30th CES to restore snowy plover habitats
By Airman 1st Class Robert J. Volio, 30th Space Wing Public Affairs
/ Published February 12, 2016
VANDENBERG AIR FORCE BASE, Calif. -- A rehabilitation project designed to benefit the western snowy plover species is set to begin in late February to its completion in early March.
Members of the 30th Civil Engineer Squadron are teaming up to restore dune habitats and remove any non-native dune vegetation that could prove hazardous to the six-inch shorebird.
"The upcoming habitat rehabilitation includes restoration at Purisima Point and Minuteman Beach," said Samantha Kaisersatt, 30th CES biological scientist. "Restoration of the dune habitat includes eradication of non-native invasive plant species and dune contouring. Currently, we are conducting suppression of foreign plants within these areas, which include prescribed burns planned in late February and early March."
These prescribed burns, which will produce a better breeding habitat for an endangered species like the snowy plover, will be performed by the Vandenberg Hotshots and the Fire Department.
"The project consists of two prescribed burns: the Minuteman burn and the Purisima burn," said Jesse Hendricks, 30th CES Hotshot superintendent. "The burns will be executed by the Vandenberg Hotshots and Fire Department. The Minuteman burn consists of 140 acres and is located along Minuteman Beach between Shuman and San Antonio Creeks. The Purisima burn consists of 60 acres and is located at Purisima Point on the beach near Space Launch Complex-2. The objective of the burns is to improve and increase the habitat of the western snowy plover by removing the invasive, non-native beach grass. By reducing the biomass, adverse effects of sensitive cultural resources will be avoided, and will allow the dunes to dissipate to its natural contour."
In addition to the burns on the ground, the 30th CES has also devised an aerial charting of the area for the project.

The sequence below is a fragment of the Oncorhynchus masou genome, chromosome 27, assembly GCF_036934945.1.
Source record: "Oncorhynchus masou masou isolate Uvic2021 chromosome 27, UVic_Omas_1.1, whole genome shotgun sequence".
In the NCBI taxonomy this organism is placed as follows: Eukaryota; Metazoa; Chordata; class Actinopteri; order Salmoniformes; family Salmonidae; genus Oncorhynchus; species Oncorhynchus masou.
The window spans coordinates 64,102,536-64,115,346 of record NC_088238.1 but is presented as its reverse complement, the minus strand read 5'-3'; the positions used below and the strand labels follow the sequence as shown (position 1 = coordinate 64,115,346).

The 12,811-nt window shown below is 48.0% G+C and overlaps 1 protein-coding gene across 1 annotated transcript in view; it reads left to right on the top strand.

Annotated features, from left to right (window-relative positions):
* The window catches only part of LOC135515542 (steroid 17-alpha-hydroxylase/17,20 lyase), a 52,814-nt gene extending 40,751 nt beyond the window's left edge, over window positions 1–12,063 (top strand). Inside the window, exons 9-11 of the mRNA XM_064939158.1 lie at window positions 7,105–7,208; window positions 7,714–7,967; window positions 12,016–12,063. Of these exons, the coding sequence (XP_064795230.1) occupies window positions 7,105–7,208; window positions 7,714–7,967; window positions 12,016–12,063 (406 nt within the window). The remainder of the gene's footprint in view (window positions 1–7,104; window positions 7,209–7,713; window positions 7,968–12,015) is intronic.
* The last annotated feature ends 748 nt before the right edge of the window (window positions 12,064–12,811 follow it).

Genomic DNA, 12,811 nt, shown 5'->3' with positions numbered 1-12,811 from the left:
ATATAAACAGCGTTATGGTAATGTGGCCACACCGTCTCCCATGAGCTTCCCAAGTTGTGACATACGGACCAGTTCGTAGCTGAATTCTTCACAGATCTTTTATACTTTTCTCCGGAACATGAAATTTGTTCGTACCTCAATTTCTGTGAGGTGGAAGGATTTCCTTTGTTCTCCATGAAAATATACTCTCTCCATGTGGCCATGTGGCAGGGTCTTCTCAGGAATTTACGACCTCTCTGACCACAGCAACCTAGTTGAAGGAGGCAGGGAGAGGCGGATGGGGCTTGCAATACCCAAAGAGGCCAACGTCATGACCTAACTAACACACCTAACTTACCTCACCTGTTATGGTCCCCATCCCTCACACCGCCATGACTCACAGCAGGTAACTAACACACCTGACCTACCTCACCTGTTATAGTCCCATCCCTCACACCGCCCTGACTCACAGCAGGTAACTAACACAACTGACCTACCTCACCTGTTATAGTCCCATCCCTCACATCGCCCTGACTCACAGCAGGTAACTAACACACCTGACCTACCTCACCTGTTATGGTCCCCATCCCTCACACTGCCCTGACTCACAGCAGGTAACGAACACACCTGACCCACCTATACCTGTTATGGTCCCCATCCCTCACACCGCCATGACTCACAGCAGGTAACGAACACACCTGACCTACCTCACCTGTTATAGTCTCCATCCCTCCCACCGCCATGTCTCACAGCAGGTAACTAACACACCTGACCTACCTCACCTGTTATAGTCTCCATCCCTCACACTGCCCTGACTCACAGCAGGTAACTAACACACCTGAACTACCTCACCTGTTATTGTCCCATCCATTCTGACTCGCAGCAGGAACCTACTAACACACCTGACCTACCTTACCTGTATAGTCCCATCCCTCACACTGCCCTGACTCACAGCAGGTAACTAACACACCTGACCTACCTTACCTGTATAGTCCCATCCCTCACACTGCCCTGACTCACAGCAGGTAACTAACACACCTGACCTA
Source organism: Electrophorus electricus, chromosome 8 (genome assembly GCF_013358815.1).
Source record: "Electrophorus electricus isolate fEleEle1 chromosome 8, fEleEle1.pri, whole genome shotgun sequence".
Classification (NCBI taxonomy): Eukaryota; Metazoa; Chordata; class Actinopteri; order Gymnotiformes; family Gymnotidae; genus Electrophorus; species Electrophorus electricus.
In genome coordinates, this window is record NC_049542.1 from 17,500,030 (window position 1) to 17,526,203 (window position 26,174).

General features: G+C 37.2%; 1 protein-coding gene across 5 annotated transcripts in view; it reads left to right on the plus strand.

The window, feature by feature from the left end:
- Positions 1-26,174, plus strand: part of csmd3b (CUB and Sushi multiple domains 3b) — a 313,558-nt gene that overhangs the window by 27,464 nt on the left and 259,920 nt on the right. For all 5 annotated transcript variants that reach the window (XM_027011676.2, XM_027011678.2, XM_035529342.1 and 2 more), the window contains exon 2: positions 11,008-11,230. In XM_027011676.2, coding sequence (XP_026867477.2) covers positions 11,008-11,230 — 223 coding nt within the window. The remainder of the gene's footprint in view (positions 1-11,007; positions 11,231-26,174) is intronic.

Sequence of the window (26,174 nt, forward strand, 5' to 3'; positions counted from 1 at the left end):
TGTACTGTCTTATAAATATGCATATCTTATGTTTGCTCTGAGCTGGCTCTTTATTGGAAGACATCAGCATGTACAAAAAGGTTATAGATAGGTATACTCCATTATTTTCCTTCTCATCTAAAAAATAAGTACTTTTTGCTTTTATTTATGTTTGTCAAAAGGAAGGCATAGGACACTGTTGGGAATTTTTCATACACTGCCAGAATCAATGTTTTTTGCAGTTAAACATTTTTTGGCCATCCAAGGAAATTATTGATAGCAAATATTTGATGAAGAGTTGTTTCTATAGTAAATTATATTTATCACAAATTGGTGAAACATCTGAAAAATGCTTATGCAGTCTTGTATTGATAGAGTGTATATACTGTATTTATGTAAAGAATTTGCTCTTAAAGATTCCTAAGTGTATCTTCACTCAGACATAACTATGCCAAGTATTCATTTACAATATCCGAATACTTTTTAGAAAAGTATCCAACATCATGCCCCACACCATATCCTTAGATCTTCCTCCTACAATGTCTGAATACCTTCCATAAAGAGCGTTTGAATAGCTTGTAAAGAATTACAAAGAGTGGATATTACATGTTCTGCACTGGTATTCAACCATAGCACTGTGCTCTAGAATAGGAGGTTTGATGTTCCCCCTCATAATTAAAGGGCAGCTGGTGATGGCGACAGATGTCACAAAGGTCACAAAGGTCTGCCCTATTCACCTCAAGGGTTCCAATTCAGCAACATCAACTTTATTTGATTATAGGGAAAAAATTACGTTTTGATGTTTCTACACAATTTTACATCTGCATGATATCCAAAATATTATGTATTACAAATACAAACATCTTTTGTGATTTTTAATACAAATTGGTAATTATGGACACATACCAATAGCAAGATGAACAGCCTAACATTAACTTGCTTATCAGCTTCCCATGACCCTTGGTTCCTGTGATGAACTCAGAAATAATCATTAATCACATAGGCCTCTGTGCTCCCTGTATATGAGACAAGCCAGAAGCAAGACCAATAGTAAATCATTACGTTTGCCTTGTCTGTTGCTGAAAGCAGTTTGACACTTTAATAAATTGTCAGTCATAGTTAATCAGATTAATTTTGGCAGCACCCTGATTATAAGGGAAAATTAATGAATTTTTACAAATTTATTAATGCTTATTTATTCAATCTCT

"From Feb. 15 through 26, we're going to have a contracted biologist placed in a helicopter to support the management of invasive weeds by mapping weed areas from overhead," said Luanne Lum, 30th CES botanist. "The biologist will fly with the pilot within 1,000 feet above the ground, focusing on mapping exotic weeds in the coastal region depending on weather conditions and other restrictions such as launches. The advantage of flying areas in a helicopter is to efficiently cover large regions and remote locations with thick brush that are difficult to access on foot."
Because of the recreational beach access to areas that support snowy plover breeding, base officials take precautionary steps each year to protect its endangered inhabitant and maintain their environment.
"The goal of the project is to eradicate non-native dune vegetation to offset the adverse effects of allowing recreational access along the coastline on Vandenberg within snowy plover habitat," said Kaisersatt. "Completion of the dune restoration at Surf Beach resulted in 38 snowy plover nests established in restored areas in 2014 and 27 nests in 2015. Completion of the restoration at Wall Beach resulted in 38 nests established in restored areas in 2015."